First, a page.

One thing which you would have faced on many platforms is the constant accusation that the AIMIM plays into the hands of the BJP by splitting the secular parties’ votes.

People can have their opinions, but I can tell you with empirical facts that out of the 20 seats that the AIMIM contested in Bihar, it won five seats. Among these 20 seats, six were won by the National Democratic Alliance (NDA)—three by the BJP, two by the Janata Dal (United) and one by the Vikassheel Insaan Party (VIP). The Mahagathbandhan won nine seats: the Congress won four, the RJD three and the Communist Party of India (Marxist-Leninist) two. In none of the seats where the AIMIM lost and the NDA won did it get more votes than the margin of victory of the NDA candidates. Where is the question of the AIMIM eating into the so-called secular vote and enabling the NDA to win? It is all humbug. It is a myth circulated to hide their failures.

Also read: COVER STORY | The Congress: Weakest link in the Mahagathbandhan

But there is plenty of news floating around on social media about how AIMIM candidates enabled the NDA romp home.

People can say what they want. They are entitled to their opinions. I talk with empirical data. The Congress-backed media can say even more. But the question that needs to be asked is: if the Congress contested 70 seats and could win only 19 or 20 seats, what happened to the remaining 51 seats? Who won from there? Let them give their record. I can tell for a fact that we defeated two MLAs of the party. What happened to the other 49 seats? Who won from there? That responsibility has to be laid at the door of the Congress. We cannot be responsible for their defeat. The Congress should be asked that question, not us.

Also, I would like to ask: why is it that the whole focus of the media is on the AIMIM and the Muslim vote? What about the Yadav vote? Why did the RJD’s tallest Muslim leader of Bihar, Abdul Bari Siddiqui, lose? Why did he not get the Yadav vote? You know whom he lost to?

The BJP-JD(U) candidate Murari Mohan Jha...

Yes, Abdul Bari Siddiqui lost to the BJP’s candidate (Murari Mohan Jha). Why did the RJD Muslim-Yadav combination not work there? Why didn’t the Yadav vote get transferred to Abdul Bari Siddiqui? Why don’t they debate how did the Brahmin vote? How did the Bhumihars vote? How did the Thakurs vote? And what about the Vaisyas? How did the Pachpanwa vote?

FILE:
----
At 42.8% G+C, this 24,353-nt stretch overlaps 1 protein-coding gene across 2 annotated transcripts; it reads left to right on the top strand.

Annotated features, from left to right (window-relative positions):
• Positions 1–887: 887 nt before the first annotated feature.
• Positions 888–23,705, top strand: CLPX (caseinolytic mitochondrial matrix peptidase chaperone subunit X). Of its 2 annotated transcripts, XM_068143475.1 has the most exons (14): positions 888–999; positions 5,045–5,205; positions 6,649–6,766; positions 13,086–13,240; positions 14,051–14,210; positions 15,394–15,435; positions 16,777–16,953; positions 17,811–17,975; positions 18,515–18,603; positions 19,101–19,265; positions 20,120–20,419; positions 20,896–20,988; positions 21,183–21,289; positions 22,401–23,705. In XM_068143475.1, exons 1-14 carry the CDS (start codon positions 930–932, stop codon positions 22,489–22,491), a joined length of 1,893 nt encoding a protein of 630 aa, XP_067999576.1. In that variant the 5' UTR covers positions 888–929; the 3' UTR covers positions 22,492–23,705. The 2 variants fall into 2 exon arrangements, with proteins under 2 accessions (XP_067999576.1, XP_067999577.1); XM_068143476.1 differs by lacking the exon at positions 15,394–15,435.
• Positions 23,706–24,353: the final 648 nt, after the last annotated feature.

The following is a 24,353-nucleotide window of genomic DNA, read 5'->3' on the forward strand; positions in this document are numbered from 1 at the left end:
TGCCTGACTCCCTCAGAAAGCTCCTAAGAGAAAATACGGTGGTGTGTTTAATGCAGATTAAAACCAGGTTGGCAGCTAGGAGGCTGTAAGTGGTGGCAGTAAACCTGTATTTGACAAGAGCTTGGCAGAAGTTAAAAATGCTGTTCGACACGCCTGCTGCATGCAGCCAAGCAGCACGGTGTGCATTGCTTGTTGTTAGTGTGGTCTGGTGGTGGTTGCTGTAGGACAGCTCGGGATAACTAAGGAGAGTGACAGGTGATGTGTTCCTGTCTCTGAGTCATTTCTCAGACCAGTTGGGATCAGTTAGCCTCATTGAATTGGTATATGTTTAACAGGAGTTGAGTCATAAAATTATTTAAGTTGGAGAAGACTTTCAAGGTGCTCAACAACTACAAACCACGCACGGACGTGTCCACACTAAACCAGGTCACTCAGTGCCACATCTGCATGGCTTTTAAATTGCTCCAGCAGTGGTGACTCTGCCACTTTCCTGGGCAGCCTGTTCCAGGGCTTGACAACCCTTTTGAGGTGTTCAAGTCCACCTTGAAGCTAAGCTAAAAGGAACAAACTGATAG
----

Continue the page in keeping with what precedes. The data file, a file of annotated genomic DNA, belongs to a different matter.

Why is it only about the Muslims? Does the community not have the right to decide for itself? This shows the intellectual dishonesty of the so-called secular parties and people who assume that Muslims are some sort of bonded labourers for them, that it is their birthright that they should vote only for secularism and Congress and its allies. It is not the responsibility of Muslims to keep these parties afloat.

Also read: COVER STORY | Nitish Kumar, the winning loser

Your view is that the parties you talk of have let the community down as all the benchmarks of the economy point out. The Muslims are among the poorest in the country. There is great unemployment and small-scale industries preferred by the community are on a downswing. Even Seemanchal is extremely poor.

Exactly. Now there is an awakening among the Muslims that their vote is getting wasted because these people, the so-called secular parties, do not have the political wherewithal to stop the BJP. In the process, in the last many years the development issues of the community have not been addressed, the issues of leadership have not been addressed. Young leadership has not been nurtured or given an opportunity. That is why there is a great awakening among the Muslim minorities that we need a political platform, a political voice. Hopefully, we can provide that voice if we continue to work hard and honestly. Bihar is a good beginning.

I understand you often call the BJP and the Congress two sides of the same coin. But which is the party should the the minorities be wary of today-the BJP or the Congress? Or is it a lose-lose situation?

The party to be wary of today are both. There is no difference between the BJP and the Congress. I repeat: they are two sides of one coin. Yes, the BJP is in power since 2014. But how did the BJP get there in the first place? It is only because of the Congress’ intellectual bankruptcy. It is because of the party having no ideology and resorting to practising soft Hindutva.

It is also a fact that since the BJP has come to power, fascism has grown in this country. Voices of dissent are being curbed, unconstitutional laws are being made on the basis of religion to deny citizenship to Muslims. It is a fact. But what can Muslims do to counter this? We cannot just sit idle, cry and worry. We have to take the bull by its horns, become a political voice. So far, the community has been giving votes. Now it is time to take votes. Then only will things change. Then only will people realise that in a democracy, your voice will increase with greater representation in legislative bodies.